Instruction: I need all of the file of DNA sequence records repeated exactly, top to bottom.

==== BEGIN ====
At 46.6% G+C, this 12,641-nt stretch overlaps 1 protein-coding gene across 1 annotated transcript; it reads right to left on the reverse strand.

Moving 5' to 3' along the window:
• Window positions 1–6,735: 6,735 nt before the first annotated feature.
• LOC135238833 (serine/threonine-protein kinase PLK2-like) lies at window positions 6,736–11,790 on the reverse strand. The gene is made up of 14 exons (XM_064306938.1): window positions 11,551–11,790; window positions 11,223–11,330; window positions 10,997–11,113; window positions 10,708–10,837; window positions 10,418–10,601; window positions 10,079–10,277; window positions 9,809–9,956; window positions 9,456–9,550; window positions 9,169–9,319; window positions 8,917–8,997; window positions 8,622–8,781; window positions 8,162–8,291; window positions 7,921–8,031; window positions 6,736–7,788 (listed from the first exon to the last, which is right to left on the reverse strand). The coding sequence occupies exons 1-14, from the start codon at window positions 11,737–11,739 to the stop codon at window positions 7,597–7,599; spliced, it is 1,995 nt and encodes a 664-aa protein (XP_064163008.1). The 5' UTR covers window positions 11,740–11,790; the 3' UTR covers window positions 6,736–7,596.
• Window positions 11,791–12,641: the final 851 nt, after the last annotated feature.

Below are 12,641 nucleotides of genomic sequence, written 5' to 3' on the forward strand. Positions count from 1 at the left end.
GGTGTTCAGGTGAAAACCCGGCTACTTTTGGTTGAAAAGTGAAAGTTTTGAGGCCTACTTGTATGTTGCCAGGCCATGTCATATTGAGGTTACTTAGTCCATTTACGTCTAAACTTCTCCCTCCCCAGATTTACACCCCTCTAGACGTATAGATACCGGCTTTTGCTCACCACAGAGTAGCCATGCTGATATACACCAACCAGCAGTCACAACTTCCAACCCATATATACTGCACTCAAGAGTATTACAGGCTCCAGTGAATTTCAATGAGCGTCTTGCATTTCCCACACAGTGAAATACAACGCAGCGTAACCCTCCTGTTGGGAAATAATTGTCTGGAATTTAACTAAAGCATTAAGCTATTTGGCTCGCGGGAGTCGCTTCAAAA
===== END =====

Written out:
At 46.6% G+C, this 12,641-nt stretch overlaps 1 protein-coding gene across 1 annotated transcript; it reads right to left on the reverse strand.

Moving 5' to 3' along the window:
• Window positions 1–6,735: 6,735 nt before the first annotated feature.
• LOC135238833 (serine/threonine-protein kinase PLK2-like) lies at window positions 6,736–11,790 on the reverse strand. The gene is made up of 14 exons (XM_064306938.1): window positions 11,551–11,790; window positions 11,223–11,330; window positions 10,997–11,113; window positions 10,708–10,837; window positions 10,418–10,601; window positions 10,079–10,277; window positions 9,809–9,956; window positions 9,456–9,550; window positions 9,169–9,319; window positions 8,917–8,997; window positions 8,622–8,781; window positions 8,162–8,291; window positions 7,921–8,031; window positions 6,736–7,788 (listed from the first exon to the last, which is right to left on the reverse strand). The coding sequence occupies exons 1-14, from the start codon at window positions 11,737–11,739 to the stop codon at window positions 7,597–7,599; spliced, it is 1,995 nt and encodes a 664-aa protein (XP_064163008.1). The 5' UTR covers window positions 11,740–11,790; the 3' UTR covers window positions 6,736–7,596.
• Window positions 11,791–12,641: the final 851 nt, after the last annotated feature.

Below are 12,641 nucleotides of genomic sequence, written 5' to 3' on the forward strand. Positions count from 1 at the left end.
GGTGTTCAGGTGAAAACCCGGCTACTTTTGGTTGAAAAGTGAAAGTTTTGAGGCCTACTTGTATGTTGCCAGGCCATGTCATATTGAGGTTACTTAGTCCATTTACGTCTAAACTTCTCCCTCCCCAGATTTACACCCCTCTAGACGTATAGATACCGGCTTTTGCTCACCACAGAGTAGCCATGCTGATATACACCAACCAGCAGTCACAACTTCCAACCCATATATACTGCACTCAAGAGTATTACAGGCTCCAGTGAATTTCAATGAGCGTCTTGCATTTCCCACACAGTGAAATACAACGCAGCGTAACCCTCCTGTTGGGAAATAATTGTCTGGAATTTAACTAAAGCATTAAGCTATTTGGCTCGCGGGAGTCGCTTCAAAA